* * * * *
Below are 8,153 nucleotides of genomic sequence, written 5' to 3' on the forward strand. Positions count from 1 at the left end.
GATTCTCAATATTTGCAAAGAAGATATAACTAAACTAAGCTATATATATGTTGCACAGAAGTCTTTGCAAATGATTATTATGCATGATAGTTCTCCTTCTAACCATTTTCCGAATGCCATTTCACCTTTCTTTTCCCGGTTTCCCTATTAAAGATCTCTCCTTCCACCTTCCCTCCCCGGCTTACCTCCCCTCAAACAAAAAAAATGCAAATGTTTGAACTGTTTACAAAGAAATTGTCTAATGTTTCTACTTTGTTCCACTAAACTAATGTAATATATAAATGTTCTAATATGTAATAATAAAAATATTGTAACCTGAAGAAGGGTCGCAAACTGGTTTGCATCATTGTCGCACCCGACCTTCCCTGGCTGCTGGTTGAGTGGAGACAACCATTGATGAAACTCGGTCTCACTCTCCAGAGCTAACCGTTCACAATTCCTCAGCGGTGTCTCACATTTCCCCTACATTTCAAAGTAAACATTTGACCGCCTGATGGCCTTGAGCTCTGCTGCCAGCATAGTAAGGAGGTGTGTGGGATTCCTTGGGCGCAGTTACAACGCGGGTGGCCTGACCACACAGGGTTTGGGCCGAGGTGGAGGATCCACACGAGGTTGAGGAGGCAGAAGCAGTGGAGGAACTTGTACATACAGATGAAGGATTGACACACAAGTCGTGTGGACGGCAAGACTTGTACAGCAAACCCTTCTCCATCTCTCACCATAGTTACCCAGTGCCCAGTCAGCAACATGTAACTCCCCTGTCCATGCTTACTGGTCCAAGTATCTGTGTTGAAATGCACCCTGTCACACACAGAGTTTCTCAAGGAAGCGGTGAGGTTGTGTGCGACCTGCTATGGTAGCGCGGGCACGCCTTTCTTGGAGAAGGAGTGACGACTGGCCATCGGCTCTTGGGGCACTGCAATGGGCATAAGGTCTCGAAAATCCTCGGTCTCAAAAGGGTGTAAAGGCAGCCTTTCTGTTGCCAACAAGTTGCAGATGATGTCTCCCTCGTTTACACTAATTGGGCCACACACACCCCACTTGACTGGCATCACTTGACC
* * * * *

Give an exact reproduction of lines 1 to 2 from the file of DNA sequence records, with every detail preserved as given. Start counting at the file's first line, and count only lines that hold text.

Below are 8,153 nucleotides of genomic sequence, written 5' to 3' on the forward strand. Positions count from 1 at the left end.
GATTCTCAATATTTGCAAAGAAGATATAACTAAACTAAGCTATATATATGTTGCACAGAAGTCTTTGCAAATGATTATTATGCATGATAGTTCTCCTTCTAACCATTTTCCGAATGCCATTTCACCTTTCTTTTCCCGGTTTCCCTATTAAAGATCTCTCCTTCCACCTTCCCTCCCCGGCTTACCTCCCCTCAAACAAAAAAAATGCAAATGTTTGAACTGTTTACAAAGAAATTGTCTAATGTTTCTACTTTGTTCCACTAAACTAATGTAATATATAAATGTTCTAATATGTAATAATAAAAATATTGTAACCTGAAGAAGGGTCGCAAACTGGTTTGCATCATTGTCGCACCCGACCTTCCCTGGCTGCTGGTTGAGTGGAGACAACCATTGATGAAACTCGGTCTCACTCTCCAGAGCTAACCGTTCACAATTCCTCAGCGGTGTCTCACATTTCCCCTACATTTCAAAGTAAACATTTGACCGCCTGATGGCCTTGAGCTCTGCTGCCAGCATAGTAAGGAGGTGTGTGGGATTCCTTGGGCGCAGTTACAACGCGGGTGGCCTGACCACACAGGGTTTGGGCCGAGGTGGAGGATCCACACGAGGTTGAGGAGGCAGAAGCAGTGGAGGAACTTGTACATACAGATGAAGGATTGACACACAAGTCGTGTGGACGGCAAGACTTGTACAGCAAACCCTTCTCCATCTCTCACCATAGTTACCCAGTGCCCAGTCAGCAACATGTAACTCCCCTGTCCATGCTTACTGGTCCAAGTATCTGTGTTGAAATGCACCCTGTCACACACAGAGTTTCTCAAGGAAGCGGTGAGGTTGTGTGCGACCTGCTATGGTAGCGCGGGCACGCCTTTCTTGGAGAAGGAGTGACGACTGGCCATCGGCTCTTGGGGCACTGCAATGGGCATAAGGTCTCGAAAATCCTCGGTCTCAAAAGGGTGTAAAGGCAGCCTTTCTGTTGCCAACAAGTTGCAGATGATGTCTCCCTCGTTTACACTAATTGGGCCACACACACCCCACTTGACTGGCATCACTTGACC